It was more than a year since the devastating explosion in the port of Beirut, but the investigation is not progressing. Now a dispute over the responsible judge has turned into open violence.
The dispute over the slow process of coming to terms with the Beirut explosion has fatally escalated in the Lebanese capital. During a protest there on Thursday there were shots and sometimes heavy firefights on the street. At least six people were killed, according to Interior Minister Bassam Maulawi, and 30 more injured, according to the Red Cross.
Videos showed the wounded and armed men exchanging fire in residential areas. The army declared that it would open fire on any riflemen.
People in Beirut are fleeing violence
According to an eyewitness, the violence began when strangers fired shots from a building near the Palace of Justice. A protest against investigating magistrate Tarek Bitar was planned there, who was the Investigation into the massive explosion in the port of Beirut in August 2020. More than 190 people were killed and around 6,000 injured. Who exactly was responsible for the sudden violence on Thursday was initially unclear.
The mood in Beirut was very tense. On a video, crowds of people were seen running across an intersection when they were shot, seeking protection. Security forces were deployed in large numbers and blocked roads. Local residents were urged to avoid the area. Parents sometimes fled with their children in their arms or picked up their children from school in a panic.
Soldiers in Beirut: The army announced that it would open fire on any riflemen. (Source: Aziz Taher / Reuters)
Dispute over investigating judge escalates
The Shiite Amal movement, which maintains close contacts with Hezbollah, which is loyal to Iran, called for a protest in front of the Palace of Justice. She demands that investigating judge Bitar be removed from the case. On Thursday, a court of cassation rejected an application by two Shiite ex-ministers to depose Bitar – shortly afterwards, street violence broke out. Because of the application, the investigation had been on hold since Tuesday. The two ex-ministers Ali Hassan Khalil and Ghasi Saitar have ties to Hezbollah and Amal.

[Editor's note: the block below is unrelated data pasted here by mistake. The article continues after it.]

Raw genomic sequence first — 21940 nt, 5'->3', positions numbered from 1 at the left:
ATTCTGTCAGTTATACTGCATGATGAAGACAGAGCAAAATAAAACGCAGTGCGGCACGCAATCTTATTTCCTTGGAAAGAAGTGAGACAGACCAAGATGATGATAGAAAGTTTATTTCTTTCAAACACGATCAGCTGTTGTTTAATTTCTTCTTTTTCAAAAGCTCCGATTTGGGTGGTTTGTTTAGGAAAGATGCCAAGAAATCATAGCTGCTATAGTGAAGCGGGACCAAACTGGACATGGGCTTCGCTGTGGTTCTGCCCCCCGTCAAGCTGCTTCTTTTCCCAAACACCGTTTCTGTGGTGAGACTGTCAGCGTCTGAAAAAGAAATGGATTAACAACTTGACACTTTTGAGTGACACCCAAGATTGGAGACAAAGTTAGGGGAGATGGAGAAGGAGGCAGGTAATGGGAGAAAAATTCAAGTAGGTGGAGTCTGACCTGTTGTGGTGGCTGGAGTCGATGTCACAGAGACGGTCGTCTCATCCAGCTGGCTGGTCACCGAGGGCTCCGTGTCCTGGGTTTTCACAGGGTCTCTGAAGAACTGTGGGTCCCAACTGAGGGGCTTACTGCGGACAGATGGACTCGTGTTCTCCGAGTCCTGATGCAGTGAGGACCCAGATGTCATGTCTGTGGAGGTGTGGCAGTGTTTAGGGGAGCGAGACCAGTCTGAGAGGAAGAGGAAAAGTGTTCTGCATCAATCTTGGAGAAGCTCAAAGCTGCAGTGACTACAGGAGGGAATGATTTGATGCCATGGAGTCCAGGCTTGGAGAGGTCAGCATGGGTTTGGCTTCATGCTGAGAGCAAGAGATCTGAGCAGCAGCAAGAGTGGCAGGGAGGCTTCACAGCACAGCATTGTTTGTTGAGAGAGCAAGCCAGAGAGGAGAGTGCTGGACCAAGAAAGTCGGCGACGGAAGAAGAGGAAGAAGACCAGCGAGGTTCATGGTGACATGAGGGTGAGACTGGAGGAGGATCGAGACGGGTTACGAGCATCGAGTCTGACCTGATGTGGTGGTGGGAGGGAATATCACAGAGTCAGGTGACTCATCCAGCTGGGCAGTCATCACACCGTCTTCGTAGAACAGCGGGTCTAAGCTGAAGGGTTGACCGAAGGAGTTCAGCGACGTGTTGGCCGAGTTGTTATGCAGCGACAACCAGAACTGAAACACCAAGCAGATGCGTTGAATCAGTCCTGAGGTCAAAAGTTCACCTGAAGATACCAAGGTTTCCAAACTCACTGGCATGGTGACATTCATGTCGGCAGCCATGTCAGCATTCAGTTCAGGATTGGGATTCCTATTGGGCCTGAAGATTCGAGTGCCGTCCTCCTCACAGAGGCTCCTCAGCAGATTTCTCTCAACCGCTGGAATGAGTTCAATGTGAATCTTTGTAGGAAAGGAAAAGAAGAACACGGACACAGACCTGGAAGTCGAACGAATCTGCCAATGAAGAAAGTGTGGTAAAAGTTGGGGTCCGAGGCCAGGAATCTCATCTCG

A few weeks ago, ex-ministers filed a lawsuit against Bitar and accused him of a lack of neutrality during the investigation. The case had been withdrawn from his predecessor six months ago following complaints from accused ex-ministers. Bitar can continue its work for the time being, at least after Thursday’s new court order. Bitar had issued an arrest warrant for Khalil after he failed to show up for questioning.
Some were reminded of the street fighting of the civil war. Back then, from 1975 to 1990, Christian and Muslim militias in Lebanon waged a civil war against one another. Thursday’s violence also took place near an earlier demarcation line between Shiite and Christian neighborhoods. Hezbollah and Amal said snipers opened fire from rooftops in an attempt to “deliberately drag the country into combat”.